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Explaining the Coup in Burkina Faso | Insight

Africa’s Sahel region witnesses its fifth coup in the past year. This one is the first to really imperil a democracy.

Over the last 18 months, a string of coups has plagued the African region of Sahel: an area stretching east-west across the country along the southern edge of the Sahara desert. We’ve written about the recent one in Sudan, but Mali has seen two and Chad one as well.

Burkina Faso, a neighbor of Mali, has also fallen prey to this bout of instability. Unfortunately, Burkina Faso is moderately democratic and liberalized—especially compared to Mali, Chad, and Sudan—marking the military takeover as a sad failure of the democratization that began in 2015.

A number of different outlets and commentators have tried their hand at explaining this instability in Burkina Faso, to varyingly convincing degrees.

According to NPR, for example, the coup is the fault of international institutions and regional organizations. NPR’s East Africa correspondent argued yesterday that lukewarm reactions from the African Union and United Nations to other recent coups in the region set an example that such destabilizing behavior would go unpunished. They cite a security analyst to back up their explanation, although oddly enough the quote they provide from him says something entirely different.

Declan Walsh at The New York Times, meanwhile, makes a similar suggestion. He raises the possibility that the instability is France’s fault. France once colonized a region encompassing Burkina Faso and today has a force of around 5,000 soldiers in the Sahel region combatting terrorism. According to this explanation, France has failed to curb the violence effectively, undermining the legitimacy of the Burkinabé government.

It’s true that there seems to be an international environment more permissive of coups today, and that’s certainly lowered the perceived costs for would-be coup-makers. We wrote about that a while ago, regarding Sudan. And it’s also without a doubt that neither France nor its European coalition partners have brought peace to the deeply troubled region. But while both of these explanations address a contributing factor, both fail to hit at the root of what’s going on in the country.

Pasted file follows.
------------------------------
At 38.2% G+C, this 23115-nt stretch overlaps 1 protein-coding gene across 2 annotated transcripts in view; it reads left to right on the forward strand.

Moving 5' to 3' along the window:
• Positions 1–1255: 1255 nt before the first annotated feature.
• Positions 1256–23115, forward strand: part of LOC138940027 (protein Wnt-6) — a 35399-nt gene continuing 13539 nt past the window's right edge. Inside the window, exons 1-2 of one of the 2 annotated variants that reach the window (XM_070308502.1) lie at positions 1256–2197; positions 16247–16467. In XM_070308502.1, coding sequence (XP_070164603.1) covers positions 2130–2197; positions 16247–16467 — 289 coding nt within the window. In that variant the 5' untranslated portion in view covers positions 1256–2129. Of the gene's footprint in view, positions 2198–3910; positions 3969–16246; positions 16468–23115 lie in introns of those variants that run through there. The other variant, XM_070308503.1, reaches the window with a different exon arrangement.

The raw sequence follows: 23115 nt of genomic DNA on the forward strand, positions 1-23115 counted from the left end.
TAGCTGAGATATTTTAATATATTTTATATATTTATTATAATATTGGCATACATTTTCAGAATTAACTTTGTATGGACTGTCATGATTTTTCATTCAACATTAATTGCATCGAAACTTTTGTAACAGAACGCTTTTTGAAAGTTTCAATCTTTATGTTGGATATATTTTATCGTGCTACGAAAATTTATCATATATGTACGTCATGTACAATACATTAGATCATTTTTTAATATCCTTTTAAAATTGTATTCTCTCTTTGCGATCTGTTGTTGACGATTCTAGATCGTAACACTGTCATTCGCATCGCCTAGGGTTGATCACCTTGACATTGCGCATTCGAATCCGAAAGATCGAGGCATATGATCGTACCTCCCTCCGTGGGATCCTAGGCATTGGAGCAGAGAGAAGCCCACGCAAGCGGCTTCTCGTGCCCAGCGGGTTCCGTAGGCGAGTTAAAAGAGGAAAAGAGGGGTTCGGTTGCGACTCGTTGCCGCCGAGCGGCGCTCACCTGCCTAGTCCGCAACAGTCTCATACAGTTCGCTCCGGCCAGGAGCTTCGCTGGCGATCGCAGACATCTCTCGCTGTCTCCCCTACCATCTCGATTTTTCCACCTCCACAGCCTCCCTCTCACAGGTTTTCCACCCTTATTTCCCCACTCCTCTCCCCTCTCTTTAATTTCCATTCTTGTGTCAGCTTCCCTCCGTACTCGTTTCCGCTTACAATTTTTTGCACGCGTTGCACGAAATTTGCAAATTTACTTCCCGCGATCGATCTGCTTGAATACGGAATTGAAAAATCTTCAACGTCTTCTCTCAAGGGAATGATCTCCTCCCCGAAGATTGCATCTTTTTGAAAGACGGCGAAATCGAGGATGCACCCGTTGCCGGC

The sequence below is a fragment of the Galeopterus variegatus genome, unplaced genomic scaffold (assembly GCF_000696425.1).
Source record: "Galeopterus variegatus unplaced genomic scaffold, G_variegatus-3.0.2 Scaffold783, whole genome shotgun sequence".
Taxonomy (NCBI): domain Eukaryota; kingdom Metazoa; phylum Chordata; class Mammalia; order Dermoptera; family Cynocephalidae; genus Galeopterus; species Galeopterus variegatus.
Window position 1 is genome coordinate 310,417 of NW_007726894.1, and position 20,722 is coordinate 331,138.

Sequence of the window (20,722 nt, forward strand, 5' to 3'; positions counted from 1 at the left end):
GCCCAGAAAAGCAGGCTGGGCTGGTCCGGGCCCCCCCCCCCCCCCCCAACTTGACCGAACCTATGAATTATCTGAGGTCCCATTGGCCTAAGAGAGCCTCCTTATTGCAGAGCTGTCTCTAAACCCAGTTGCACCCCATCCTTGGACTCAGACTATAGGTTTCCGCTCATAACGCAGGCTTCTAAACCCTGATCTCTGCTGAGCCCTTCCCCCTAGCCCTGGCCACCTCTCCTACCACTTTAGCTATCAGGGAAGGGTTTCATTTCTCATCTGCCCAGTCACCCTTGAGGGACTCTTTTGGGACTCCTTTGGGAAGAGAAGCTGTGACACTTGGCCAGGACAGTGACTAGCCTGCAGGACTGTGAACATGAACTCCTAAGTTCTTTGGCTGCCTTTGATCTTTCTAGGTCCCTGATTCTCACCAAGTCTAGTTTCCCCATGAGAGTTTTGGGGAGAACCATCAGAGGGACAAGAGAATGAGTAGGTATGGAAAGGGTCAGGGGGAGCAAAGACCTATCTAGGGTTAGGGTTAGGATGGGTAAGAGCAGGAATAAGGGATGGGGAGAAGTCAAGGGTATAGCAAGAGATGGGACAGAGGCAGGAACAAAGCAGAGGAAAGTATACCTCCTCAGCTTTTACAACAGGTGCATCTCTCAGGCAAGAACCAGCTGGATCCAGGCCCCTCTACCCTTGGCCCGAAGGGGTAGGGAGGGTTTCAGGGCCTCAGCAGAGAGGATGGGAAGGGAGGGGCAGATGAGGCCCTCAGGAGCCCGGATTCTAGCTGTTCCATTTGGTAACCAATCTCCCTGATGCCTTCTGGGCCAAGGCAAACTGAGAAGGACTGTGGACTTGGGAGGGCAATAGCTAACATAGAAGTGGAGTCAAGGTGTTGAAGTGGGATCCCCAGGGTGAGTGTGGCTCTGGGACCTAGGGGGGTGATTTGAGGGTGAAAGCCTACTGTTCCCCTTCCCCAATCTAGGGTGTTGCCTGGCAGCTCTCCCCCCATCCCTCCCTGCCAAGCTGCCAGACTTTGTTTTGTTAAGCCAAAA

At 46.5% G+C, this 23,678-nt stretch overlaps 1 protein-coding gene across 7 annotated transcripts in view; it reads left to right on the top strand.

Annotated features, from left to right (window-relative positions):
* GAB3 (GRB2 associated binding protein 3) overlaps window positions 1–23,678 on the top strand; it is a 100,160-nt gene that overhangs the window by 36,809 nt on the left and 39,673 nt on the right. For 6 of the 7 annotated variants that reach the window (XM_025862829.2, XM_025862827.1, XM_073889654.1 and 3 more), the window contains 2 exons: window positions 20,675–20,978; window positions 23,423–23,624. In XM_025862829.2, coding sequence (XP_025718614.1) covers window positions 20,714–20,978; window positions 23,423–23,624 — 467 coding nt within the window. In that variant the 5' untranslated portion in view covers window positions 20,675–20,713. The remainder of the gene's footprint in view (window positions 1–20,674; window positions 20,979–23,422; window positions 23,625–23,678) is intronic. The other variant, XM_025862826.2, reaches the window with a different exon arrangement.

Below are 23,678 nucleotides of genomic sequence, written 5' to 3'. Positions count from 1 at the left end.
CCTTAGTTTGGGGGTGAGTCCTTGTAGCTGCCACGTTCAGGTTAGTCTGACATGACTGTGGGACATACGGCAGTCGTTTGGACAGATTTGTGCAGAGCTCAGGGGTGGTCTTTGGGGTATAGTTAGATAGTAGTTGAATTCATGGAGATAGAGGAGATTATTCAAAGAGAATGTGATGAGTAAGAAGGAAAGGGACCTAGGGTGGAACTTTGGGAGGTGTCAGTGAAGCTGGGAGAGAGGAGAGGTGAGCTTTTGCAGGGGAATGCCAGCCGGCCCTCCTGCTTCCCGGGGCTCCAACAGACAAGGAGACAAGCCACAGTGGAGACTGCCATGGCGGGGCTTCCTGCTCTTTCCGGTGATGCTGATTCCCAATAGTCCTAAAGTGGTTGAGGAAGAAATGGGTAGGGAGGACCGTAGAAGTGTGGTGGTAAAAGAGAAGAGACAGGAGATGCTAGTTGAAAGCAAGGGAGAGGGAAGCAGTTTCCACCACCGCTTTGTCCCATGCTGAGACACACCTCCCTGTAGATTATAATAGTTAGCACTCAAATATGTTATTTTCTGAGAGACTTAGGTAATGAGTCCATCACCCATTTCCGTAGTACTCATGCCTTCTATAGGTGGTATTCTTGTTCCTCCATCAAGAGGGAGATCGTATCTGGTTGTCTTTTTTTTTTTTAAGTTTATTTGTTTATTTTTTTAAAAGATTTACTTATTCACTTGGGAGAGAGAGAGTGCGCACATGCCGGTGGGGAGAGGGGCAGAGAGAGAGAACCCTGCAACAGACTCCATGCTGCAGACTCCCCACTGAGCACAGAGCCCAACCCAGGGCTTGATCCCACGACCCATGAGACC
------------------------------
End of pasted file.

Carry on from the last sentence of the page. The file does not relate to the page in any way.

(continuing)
The much simpler explanation is not that the politics of Burkina Faso revolve around what Europe or the UN does. Local conditions matter. And the local reality is that the country is suffering from terrible instability as a result of Islamic State and al-Qaeda terrorist activity. After all, that’s why France and others have troops there.

The Burkinabé government was not overthrown due to the incompetence of France or the UN but the incompetence of the Burkinabé government, which simply could not provide peace and security to its people. Democracy or not, that’s the prerequisite for legitimacy. And that’s why so many people in the country are celebrating the coup: a promise that finally someone will protect them.

In 2014 the Burkinabé people triumphantly tossed out a dictator of nearly thirty years and held their first free elections. While it’s true that mature liberal democracy, with its myriad counterbalancing institutions, can be remarkably solid and resilient, even in the face of terror or regional instability, the fledgling Burkinabé democracy has not had the peace to put down good roots. Over time its leaders have failed, whether for fault of their own or not, to justify democracy.

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Déjà Coup | Insight
Sudanese citizens are taking to the streets to protest a military coup, but the global trend is against them.
Make sure to read Philip's piece on the military coup in Sudan.

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